Ths session covers non-punative employee safety systems, use of photo and video documentation, the impact of using mobile phones while driving on attitudes toward speeding, and an analysis of eye witness accounts and passenger tweets.
Characteristics of Non-Punitive Employee Safety Reporting Systems for Public Transportation: Abridged Version of TCRP Report 218
Lisa Staes, USF Center for Urban Transportation ResearchShow Abstract
Jodi Godfrey, University of South Florida
The objective of this research is to produce a compilation of best practices used in non-punitive Employee Safety Reporting (ESR) systems at transit agencies, including examples of how ESR systems benefit transit agencies and their employees. This report will support the public transportation industry’s efforts to institute non-punitive ESR as a critical element in Safety Management Systems (SMS) implementation. The literature review and background research framed the subsequent narrative and findings from interviews with public transportation agencies. For the purposes of this report, the agency that implemented the ESR system determined successful elements. The researchers did not perform a statistical modeling or evaluation method to determine elemental success, rather success determination stemmed from the implementing agencies. This report also identifies challenges faced through the implementation phases of ESR system deployment, as presented through the literature review and transit agency case studies. Report findings identify benefits associated with wide dissemination of commonly reported hazards and methods to address them, such as the Aviation Safety Reporting System, or the Confidential Close-Call Reporting System. There are also recognized benefits in third party administration and management of ESR systems through reduced likelihoods of associated punitive or retaliatory consequences. Therefore, researchers determined the public transportation industry could benefit from central repository reporting options for hazards and near-miss information aggregation to further support data-driven decision-making. Additionally, industry evidentiary protections would ensure greater reporting. Finally, the public transportation industry would benefit from a non-punitive ESR toolkit or online resource repository that includes samples for agency customization.
Mainstreaming Photo and Video-based Documentation as Method for Establishing a LOS Framework for the Mumbai Suburban Railway System
Leona Nunes, World Resources InstituteShow Abstract
Lubaina Rangwala, World Resources Institute
Madhav Pai, World Resources Institute
The city of Mumbai has grown at an unprecedented rate, increasing the burden of mobility on its core public transport system, the Mumbai suburban railway network. It is likely that the system is failing due to ‘over optimization’, and the fact that stations aren’t designed to cater to needs of a rapidly growing city, has led to a steady surge in fatalities over the years, primarily in the metropolitan region beyond city limits. Besides fatalities, recent research shows, that crowding has led to extreme fear and insecurity, especially in women and young commuters vulnerable to petty thefts and sexual abuse. There is a critical need to decongest the Mumbai suburban rail network across the system: including station areas, platforms, inside coaches and on access infrastructure like pedestrian ramps, bridges and stairways. Concepts such as, level of service (LOS), overcrowding and crowd management can be used to address this need, however, there are two critical challenges. One, these concepts, largely developed in global North cities, are inadequate in dealing with the kinds of commuter densities and complex station area economies, typical to cities like Mumbai. Two, conventional data gathering methods are time consuming, costly, and inflexible in capturing dynamic commuter behavior, critical to the science of crowd management. This paper aims to address these two challenges by, articulating a set of ‘probes’ that can inform a localized framework towards effective crowd management on the Mumbai local trains, and proposing dynamic data capture methods that inform and enable a scientific planning process.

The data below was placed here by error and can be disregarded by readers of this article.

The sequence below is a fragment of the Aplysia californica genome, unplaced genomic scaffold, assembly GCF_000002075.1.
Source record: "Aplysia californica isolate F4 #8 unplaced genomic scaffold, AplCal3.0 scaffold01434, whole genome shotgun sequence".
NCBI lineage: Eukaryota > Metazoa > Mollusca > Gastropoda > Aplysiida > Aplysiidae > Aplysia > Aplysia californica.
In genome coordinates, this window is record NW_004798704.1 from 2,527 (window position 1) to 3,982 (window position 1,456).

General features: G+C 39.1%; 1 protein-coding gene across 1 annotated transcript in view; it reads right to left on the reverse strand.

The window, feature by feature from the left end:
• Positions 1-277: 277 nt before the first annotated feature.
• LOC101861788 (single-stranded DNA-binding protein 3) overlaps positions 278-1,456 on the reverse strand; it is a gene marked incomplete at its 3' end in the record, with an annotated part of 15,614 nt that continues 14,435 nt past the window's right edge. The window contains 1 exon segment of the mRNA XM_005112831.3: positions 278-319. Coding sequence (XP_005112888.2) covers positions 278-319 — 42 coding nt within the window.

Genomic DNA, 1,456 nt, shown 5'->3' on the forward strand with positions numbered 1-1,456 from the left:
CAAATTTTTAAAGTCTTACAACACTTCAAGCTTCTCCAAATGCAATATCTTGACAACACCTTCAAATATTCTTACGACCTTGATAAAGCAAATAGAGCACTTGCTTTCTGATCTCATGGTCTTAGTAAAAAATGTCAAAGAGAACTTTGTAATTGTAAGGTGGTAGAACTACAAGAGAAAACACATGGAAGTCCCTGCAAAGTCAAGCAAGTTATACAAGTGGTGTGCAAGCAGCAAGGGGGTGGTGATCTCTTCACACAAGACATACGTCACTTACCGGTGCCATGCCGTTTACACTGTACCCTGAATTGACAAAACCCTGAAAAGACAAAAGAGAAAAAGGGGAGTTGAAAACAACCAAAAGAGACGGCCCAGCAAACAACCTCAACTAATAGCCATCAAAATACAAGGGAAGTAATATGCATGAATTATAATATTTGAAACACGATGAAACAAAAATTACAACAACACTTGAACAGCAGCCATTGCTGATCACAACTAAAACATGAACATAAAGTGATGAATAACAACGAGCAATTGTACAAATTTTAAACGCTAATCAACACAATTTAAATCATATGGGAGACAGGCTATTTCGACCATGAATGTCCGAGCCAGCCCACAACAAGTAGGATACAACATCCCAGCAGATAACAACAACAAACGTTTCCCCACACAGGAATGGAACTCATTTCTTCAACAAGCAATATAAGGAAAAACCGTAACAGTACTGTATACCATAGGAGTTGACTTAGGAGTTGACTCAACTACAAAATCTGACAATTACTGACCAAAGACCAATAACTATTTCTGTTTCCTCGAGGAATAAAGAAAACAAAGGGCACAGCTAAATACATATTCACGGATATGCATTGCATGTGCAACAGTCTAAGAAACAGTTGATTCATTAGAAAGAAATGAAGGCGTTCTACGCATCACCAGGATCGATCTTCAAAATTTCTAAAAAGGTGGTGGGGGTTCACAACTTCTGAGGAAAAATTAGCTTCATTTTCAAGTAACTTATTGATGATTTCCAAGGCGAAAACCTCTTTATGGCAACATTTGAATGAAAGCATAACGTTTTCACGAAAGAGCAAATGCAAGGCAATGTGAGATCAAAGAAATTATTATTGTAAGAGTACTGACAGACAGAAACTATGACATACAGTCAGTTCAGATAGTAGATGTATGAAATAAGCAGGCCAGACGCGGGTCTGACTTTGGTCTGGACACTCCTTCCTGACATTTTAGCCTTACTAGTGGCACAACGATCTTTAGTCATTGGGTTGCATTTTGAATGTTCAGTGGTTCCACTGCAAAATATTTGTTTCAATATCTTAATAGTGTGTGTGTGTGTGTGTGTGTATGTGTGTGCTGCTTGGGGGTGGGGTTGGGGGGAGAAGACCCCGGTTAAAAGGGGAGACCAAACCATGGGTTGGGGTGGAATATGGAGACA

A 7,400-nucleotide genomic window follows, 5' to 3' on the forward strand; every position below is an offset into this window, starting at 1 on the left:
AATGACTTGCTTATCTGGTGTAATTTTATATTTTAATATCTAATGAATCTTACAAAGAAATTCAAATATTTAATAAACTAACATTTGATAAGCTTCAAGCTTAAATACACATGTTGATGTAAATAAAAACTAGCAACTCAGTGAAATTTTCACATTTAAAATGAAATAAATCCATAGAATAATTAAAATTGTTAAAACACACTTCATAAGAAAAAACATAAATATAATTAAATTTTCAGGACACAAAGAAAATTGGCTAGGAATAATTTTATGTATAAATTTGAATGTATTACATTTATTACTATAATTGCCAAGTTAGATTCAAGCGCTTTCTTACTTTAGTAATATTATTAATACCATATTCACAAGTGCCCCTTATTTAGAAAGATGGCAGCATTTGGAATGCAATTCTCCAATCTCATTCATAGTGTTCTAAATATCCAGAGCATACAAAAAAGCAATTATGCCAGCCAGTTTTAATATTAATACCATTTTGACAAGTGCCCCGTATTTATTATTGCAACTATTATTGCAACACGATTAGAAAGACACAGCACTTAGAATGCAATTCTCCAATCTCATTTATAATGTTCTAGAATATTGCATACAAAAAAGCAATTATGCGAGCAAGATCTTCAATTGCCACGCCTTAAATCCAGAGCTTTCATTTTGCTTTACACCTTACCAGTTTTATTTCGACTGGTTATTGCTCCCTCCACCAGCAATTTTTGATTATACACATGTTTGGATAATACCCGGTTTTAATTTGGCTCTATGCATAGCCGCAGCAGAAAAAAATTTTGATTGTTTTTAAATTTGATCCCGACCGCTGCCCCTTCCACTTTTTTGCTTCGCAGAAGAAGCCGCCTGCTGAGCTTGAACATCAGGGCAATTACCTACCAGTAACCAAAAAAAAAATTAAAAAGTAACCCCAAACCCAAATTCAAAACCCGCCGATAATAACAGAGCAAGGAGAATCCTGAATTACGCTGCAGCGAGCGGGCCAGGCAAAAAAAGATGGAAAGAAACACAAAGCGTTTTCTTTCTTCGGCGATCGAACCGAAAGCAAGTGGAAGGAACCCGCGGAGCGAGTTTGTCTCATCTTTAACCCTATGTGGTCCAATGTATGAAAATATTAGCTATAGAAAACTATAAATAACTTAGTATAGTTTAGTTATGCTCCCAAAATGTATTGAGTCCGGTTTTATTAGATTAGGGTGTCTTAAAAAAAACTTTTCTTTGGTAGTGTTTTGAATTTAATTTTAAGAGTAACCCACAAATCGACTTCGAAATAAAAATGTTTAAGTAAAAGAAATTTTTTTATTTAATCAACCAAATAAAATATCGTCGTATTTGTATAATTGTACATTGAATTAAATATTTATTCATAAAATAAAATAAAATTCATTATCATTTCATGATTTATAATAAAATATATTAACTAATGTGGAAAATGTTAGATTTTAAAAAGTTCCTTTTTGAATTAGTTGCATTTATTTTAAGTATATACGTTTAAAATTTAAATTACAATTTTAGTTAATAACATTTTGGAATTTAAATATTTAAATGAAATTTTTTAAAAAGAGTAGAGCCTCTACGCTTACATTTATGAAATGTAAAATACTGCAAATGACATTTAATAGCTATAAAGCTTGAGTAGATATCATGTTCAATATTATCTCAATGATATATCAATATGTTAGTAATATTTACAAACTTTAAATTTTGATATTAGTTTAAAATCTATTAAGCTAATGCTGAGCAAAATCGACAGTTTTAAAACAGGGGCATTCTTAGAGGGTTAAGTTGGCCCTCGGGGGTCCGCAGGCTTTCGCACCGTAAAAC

What do Riders Say and Where? The Detection and Analysis of Eyewitness Transit Tweets
Omar Kabbani, University of TorontoShow Abstract
Willem Klumpenhouwer, University of Toronto
Amer Shalaby, University of Toronto
Tamer El-Diraby, University of Toronto
Analyzing Twitter data is useful for planning and operating transportation systems. Twitter provides an unfiltered and timestamped feed of information that can be aggregated to generate valuable insights. Our research creates a framework for processing a public Twitter feed to identify passenger–related transit incidents. Detecting these incidents in real time enables transit agencies to immediately respond to them by dispatching security, safety, or maintenance crews, and in the context of the current COVID–19 pandemic, to provide targeted cleaning measures to combat the spread of the virus. Using natural language processing, we identify eyewitness tweets about transit and then extract latent information from the tweets such as location details, sentiments, and topics. This enables agencies to respond to an incident faster and to identify spatial and temporal patterns for incidents and interests throughout the network.
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